Wednesday, December 28, 2016

It is pathological how these people can move from demanding safe spaces and whining about micro-aggression to justifying "vote shaming" with no stop in between.

After disowning family over politics, they write:

"Whether it’s Pence at a play or your Trump-voting uncle at Thanksgiving, there are people right now who should be made to feel uncomfortable. In a time when there is so much to protest, so much work to do, the booing is necessary – shame on us if we ever stop."

I'm reading Tim Keller's latest book, Making Sense of God, where he uses modern psychological research to explain how modern self-identity has gone "all in" on subjectivism, as a result of which it is extremely fragile, and therefore dependent on external validation.  he writes:

"We bolster our identity by seeing others in a negative light and by excluding them in some way. 12 A seminal description of this understanding of identity is in Zygmunt Bauman’s Modernity and Ambivalence. He argues that identity in society depends on creating dichotomies or “binaries.” I can feel I am one of the good people because I know I am not one of the bad people. This is, Bauman says, always an exercise of power, but that power disguises itself by denouncing the Other, which is “degraded, suppressed, exiled.” Ironically, this means that the self-esteem and identities of those in power are actually dependent on the people being looked down upon and disdained."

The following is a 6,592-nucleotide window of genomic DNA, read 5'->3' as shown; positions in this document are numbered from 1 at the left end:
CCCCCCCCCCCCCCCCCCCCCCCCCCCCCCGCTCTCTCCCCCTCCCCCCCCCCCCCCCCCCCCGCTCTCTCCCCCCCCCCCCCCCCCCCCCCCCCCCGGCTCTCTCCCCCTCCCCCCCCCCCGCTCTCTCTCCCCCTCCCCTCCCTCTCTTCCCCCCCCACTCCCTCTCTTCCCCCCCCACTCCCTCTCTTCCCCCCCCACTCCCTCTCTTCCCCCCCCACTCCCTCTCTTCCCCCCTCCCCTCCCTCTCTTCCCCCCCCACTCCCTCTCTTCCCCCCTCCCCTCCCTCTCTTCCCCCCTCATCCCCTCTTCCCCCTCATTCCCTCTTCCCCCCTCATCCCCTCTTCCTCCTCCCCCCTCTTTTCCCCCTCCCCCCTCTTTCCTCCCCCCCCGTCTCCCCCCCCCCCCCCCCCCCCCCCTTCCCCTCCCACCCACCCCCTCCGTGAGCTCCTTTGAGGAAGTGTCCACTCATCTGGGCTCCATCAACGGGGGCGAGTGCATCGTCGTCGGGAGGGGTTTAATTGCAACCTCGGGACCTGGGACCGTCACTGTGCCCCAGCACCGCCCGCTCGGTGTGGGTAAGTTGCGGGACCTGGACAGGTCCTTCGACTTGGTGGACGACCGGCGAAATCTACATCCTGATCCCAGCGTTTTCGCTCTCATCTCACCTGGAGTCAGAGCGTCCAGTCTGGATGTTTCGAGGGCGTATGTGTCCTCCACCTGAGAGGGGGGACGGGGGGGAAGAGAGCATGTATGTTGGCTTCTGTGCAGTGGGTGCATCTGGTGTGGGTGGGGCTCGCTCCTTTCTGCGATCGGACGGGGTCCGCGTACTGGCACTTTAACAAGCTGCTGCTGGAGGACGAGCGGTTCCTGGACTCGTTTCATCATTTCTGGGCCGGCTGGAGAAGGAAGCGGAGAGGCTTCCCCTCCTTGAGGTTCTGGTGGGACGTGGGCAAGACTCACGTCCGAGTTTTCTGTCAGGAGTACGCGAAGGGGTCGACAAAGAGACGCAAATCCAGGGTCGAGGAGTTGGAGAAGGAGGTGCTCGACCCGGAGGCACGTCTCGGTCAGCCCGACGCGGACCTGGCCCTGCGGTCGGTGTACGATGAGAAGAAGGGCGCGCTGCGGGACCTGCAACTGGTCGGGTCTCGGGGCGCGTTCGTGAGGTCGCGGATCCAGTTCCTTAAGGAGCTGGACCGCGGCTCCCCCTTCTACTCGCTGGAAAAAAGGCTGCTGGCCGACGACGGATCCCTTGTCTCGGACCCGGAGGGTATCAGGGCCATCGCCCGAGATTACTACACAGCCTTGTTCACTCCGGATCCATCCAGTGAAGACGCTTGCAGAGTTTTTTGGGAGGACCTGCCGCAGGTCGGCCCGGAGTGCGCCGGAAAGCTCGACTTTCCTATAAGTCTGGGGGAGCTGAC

Even if you don't accept his argument that the cure is rooting self-identity in the permanent and transcendent, this certainly a valid diagnosis of this kind of horrible, disgusting "othering" of family and friends.

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